DPT - These initials represent PTs with a clinical doctoral degree in physical therapy. They indicate PTs who earned a clinical doctoral degree upon completion of the physical therapist professional program. Also indicates licensed PTs (already holding a certificate, bachelor, or master’s entry-level physical therapist degree) who have completed a post-professional transitional doctoral physical therapist degree program to advance their knowledge and skills to the clinical doctorate level.
PT - The initials PT represent all licensed physical therapists. Physical therapists are licensed professionals who have completed an accredited physical therapist program (professional entry-level degrees have evolved from certificate to clinical doctoral degree) and have passed a licensure examination.
PTA - The initials PTA represent all physical therapist assistants who are permitted to provide physical therapy services under the direction and supervision of a physical therapist. Physical therapist assistants are educated at the associate degree level. Depending on state law, they may be licensed, certified, registered, or unregulated.
Board Certified Specialists
A Board Certified Specialist is certified in a specialized area by the American Board of Physical Therapy Specialties (ABPTS). A specialist has completed a minimum of 2,000 hours of specialized clinical practice, 25% of which has been in the last 3 years OR has successfully completed an APTA-credentialed post-professional clinical residency that has a curriculum plan reflective of the Description of Specialty Practice. A physical therapist with the specialist designation is a licensed physical therapist who has proven they have the knowledge, skill, and experience exceeding that of the physical therapist at entry to the profession and unique to the area of their specialty scope of practice by successfully passing their specific Specialist Examination.
SCS – Board Certified Sports Specialist. Physical Therapists with the sports specialty demonstrate current knowledge in national First Responder standards and Emergency Cardiovascular Care (ECC), CPR certification and 2,000 hours of direct patient care including examination, evaluation, diagnosis, prognosis, and intervention of sports related injuries.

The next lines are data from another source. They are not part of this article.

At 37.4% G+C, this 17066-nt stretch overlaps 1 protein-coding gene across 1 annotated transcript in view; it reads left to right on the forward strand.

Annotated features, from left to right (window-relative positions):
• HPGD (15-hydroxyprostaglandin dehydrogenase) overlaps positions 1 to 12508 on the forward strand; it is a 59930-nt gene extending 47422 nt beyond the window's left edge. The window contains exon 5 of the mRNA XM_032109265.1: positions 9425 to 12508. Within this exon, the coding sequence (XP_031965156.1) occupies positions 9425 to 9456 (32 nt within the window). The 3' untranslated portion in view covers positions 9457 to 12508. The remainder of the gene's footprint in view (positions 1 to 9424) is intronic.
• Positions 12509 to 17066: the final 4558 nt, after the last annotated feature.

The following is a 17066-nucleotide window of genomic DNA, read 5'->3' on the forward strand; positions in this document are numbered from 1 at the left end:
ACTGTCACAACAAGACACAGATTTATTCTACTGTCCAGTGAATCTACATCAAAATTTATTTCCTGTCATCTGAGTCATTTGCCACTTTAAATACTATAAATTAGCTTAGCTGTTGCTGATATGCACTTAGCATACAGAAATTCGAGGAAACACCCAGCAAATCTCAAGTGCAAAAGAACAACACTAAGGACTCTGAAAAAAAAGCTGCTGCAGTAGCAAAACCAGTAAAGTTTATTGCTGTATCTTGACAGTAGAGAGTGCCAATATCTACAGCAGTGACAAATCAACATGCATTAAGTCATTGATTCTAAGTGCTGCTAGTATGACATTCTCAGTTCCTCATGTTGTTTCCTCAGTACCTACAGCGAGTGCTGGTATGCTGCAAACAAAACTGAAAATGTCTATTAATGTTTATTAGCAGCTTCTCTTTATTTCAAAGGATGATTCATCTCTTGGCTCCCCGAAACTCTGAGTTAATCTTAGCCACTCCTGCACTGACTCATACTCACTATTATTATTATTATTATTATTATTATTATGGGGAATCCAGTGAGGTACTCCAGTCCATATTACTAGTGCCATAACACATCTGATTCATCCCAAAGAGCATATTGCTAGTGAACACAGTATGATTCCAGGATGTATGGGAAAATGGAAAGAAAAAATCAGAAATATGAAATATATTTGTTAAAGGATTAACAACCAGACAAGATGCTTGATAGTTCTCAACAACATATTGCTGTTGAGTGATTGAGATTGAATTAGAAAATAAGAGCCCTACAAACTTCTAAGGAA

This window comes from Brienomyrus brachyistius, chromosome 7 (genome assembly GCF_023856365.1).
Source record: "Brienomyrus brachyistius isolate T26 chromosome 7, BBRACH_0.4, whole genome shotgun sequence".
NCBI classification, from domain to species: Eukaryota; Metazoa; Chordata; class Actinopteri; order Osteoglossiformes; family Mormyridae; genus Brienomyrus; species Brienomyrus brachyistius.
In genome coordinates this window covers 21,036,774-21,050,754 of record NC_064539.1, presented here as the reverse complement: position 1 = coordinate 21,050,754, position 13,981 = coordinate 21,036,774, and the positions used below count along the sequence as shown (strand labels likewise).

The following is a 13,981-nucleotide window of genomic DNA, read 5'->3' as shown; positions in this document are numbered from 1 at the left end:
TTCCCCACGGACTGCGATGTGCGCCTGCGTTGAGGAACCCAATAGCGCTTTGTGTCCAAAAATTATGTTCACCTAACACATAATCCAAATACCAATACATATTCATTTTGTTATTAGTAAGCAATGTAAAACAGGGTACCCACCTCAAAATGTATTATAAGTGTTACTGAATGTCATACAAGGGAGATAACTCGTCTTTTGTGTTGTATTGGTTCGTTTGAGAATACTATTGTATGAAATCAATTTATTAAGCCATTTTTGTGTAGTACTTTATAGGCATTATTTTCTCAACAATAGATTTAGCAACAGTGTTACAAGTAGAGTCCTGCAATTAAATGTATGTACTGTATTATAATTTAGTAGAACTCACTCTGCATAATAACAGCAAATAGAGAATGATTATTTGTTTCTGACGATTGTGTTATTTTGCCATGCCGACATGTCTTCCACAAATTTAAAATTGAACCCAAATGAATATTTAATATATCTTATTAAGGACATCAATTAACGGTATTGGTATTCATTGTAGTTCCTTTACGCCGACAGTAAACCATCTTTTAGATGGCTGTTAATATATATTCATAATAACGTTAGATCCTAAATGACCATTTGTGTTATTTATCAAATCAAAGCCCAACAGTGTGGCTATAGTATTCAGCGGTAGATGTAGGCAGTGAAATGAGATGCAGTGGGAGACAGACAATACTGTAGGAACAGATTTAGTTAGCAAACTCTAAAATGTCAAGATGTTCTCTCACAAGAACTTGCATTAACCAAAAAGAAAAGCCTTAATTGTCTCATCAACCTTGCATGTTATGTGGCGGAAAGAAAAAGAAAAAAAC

WCS – Board Certified Women's Health Clinical Specialist. Physical Therapists with a WCS have demonstrated advanced competency in the evaluation and treatment of the unique concerns and problems that women experience. This includes expertise in pelvic floor function and rehabilitation, pregnancy related musculoskeletal concerns and problems, breast cancer related musculoskeletal concerns and problems, sports related injuries and rehabilitation in female athletes and the unique concerns that older women may encounter including osteoporosis and menopause. http://www.womenshealthapta.org/credentialing/specialization.cfm
GCS – Board Certified Geriatric Health Clinical Specialist. Physical Therapists with a GCS have demonstrated advance competency in the evaluation and treatment of the unique concerns and problems that older adults experience. This includes expertise in how aging affects the body and common musculoskeletal and neurological movement disorders that older adults may encounter. Balance and falls, neurological diagnoses such as stroke and Parkinson’s, total joint replacement and changes after prolonged hospitalizations are some of the areas of expertise in therapists with the GCS designation.
CHT – Board Certified Hand Therapist. Physical Therapists with hand certification have demonstrated advanced knowledge of and experience with hand, wrist, elbow and shoulder rehabilitation. They use specialized skills in assessment, planning and treatment to provide therapeutic interventions to prevent dysfunction, restore function and/or reverse the progression of pathology of the upper limb.